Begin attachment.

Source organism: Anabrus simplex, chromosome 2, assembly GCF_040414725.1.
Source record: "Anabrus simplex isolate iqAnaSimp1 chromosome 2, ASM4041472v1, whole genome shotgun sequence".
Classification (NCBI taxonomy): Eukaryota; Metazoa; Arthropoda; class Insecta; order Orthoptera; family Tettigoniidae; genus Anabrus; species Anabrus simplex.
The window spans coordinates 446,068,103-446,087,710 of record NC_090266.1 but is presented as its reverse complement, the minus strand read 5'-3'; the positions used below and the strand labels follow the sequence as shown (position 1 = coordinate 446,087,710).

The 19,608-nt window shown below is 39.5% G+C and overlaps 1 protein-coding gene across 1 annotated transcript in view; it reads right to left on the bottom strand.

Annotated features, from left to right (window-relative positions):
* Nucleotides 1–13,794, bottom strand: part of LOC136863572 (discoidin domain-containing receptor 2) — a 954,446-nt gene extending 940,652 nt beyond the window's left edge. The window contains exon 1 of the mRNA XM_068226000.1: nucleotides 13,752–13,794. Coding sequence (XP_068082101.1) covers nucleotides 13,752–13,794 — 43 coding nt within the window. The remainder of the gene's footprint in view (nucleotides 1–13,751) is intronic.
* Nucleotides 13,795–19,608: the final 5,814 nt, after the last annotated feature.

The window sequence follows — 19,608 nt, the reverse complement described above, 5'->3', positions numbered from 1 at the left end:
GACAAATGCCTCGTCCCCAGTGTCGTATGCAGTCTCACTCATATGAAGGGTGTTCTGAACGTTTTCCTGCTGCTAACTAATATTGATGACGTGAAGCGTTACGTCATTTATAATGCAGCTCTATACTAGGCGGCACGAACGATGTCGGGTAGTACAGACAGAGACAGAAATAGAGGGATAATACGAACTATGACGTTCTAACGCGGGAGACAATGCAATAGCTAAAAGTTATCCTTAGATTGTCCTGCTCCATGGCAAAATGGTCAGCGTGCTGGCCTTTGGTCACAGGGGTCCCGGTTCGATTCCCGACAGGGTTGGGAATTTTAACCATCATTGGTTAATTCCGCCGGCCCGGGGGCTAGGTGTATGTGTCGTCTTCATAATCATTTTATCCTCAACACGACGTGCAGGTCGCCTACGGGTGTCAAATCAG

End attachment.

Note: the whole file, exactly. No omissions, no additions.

Source organism: Anabrus simplex, chromosome 2, assembly GCF_040414725.1.
Source record: "Anabrus simplex isolate iqAnaSimp1 chromosome 2, ASM4041472v1, whole genome shotgun sequence".
Classification (NCBI taxonomy): Eukaryota; Metazoa; Arthropoda; class Insecta; order Orthoptera; family Tettigoniidae; genus Anabrus; species Anabrus simplex.
The window spans coordinates 446,068,103-446,087,710 of record NC_090266.1 but is presented as its reverse complement, the minus strand read 5'-3'; the positions used below and the strand labels follow the sequence as shown (position 1 = coordinate 446,087,710).

The 19,608-nt window shown below is 39.5% G+C and overlaps 1 protein-coding gene across 1 annotated transcript in view; it reads right to left on the bottom strand.

Annotated features, from left to right (window-relative positions):
* Nucleotides 1–13,794, bottom strand: part of LOC136863572 (discoidin domain-containing receptor 2) — a 954,446-nt gene extending 940,652 nt beyond the window's left edge. The window contains exon 1 of the mRNA XM_068226000.1: nucleotides 13,752–13,794. Coding sequence (XP_068082101.1) covers nucleotides 13,752–13,794 — 43 coding nt within the window. The remainder of the gene's footprint in view (nucleotides 1–13,751) is intronic.
* Nucleotides 13,795–19,608: the final 5,814 nt, after the last annotated feature.

The window sequence follows — 19,608 nt, the reverse complement described above, 5'->3', positions numbered from 1 at the left end:
GACAAATGCCTCGTCCCCAGTGTCGTATGCAGTCTCACTCATATGAAGGGTGTTCTGAACGTTTTCCTGCTGCTAACTAATATTGATGACGTGAAGCGTTACGTCATTTATAATGCAGCTCTATACTAGGCGGCACGAACGATGTCGGGTAGTACAGACAGAGACAGAAATAGAGGGATAATACGAACTATGACGTTCTAACGCGGGAGACAATGCAATAGCTAAAAGTTATCCTTAGATTGTCCTGCTCCATGGCAAAATGGTCAGCGTGCTGGCCTTTGGTCACAGGGGTCCCGGTTCGATTCCCGACAGGGTTGGGAATTTTAACCATCATTGGTTAATTCCGCCGGCCCGGGGGCTAGGTGTATGTGTCGTCTTCATAATCATTTTATCCTCAACACGACGTGCAGGTCGCCTACGGGTGTCAAATCAG